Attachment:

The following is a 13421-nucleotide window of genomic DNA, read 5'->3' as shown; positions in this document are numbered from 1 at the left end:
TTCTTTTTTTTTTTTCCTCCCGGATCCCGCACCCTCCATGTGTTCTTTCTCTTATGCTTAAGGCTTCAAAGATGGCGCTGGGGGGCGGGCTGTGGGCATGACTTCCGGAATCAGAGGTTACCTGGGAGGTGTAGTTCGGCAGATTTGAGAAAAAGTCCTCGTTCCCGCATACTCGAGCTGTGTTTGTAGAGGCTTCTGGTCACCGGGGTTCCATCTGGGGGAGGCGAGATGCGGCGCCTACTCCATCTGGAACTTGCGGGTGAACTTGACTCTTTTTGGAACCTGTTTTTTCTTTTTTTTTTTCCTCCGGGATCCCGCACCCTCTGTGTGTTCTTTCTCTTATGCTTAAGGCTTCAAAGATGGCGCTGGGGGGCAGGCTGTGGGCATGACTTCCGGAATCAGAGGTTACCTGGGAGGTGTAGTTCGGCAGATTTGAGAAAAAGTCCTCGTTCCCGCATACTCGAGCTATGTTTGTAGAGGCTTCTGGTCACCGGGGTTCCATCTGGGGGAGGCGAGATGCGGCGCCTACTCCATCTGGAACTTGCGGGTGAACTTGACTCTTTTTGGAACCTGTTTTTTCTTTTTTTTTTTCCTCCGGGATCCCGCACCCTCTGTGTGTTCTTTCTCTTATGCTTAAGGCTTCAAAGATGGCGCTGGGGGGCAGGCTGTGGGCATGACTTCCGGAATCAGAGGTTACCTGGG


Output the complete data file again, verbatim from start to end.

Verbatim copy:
The following is a 13421-nucleotide window of genomic DNA, read 5'->3' as shown; positions in this document are numbered from 1 at the left end:
TTCTTTTTTTTTTTTCCTCCCGGATCCCGCACCCTCCATGTGTTCTTTCTCTTATGCTTAAGGCTTCAAAGATGGCGCTGGGGGGCGGGCTGTGGGCATGACTTCCGGAATCAGAGGTTACCTGGGAGGTGTAGTTCGGCAGATTTGAGAAAAAGTCCTCGTTCCCGCATACTCGAGCTGTGTTTGTAGAGGCTTCTGGTCACCGGGGTTCCATCTGGGGGAGGCGAGATGCGGCGCCTACTCCATCTGGAACTTGCGGGTGAACTTGACTCTTTTTGGAACCTGTTTTTTCTTTTTTTTTTTCCTCCGGGATCCCGCACCCTCTGTGTGTTCTTTCTCTTATGCTTAAGGCTTCAAAGATGGCGCTGGGGGGCAGGCTGTGGGCATGACTTCCGGAATCAGAGGTTACCTGGGAGGTGTAGTTCGGCAGATTTGAGAAAAAGTCCTCGTTCCCGCATACTCGAGCTATGTTTGTAGAGGCTTCTGGTCACCGGGGTTCCATCTGGGGGAGGCGAGATGCGGCGCCTACTCCATCTGGAACTTGCGGGTGAACTTGACTCTTTTTGGAACCTGTTTTTTCTTTTTTTTTTTCCTCCGGGATCCCGCACCCTCTGTGTGTTCTTTCTCTTATGCTTAAGGCTTCAAAGATGGCGCTGGGGGGCAGGCTGTGGGCATGACTTCCGGAATCAGAGGTTACCTGGG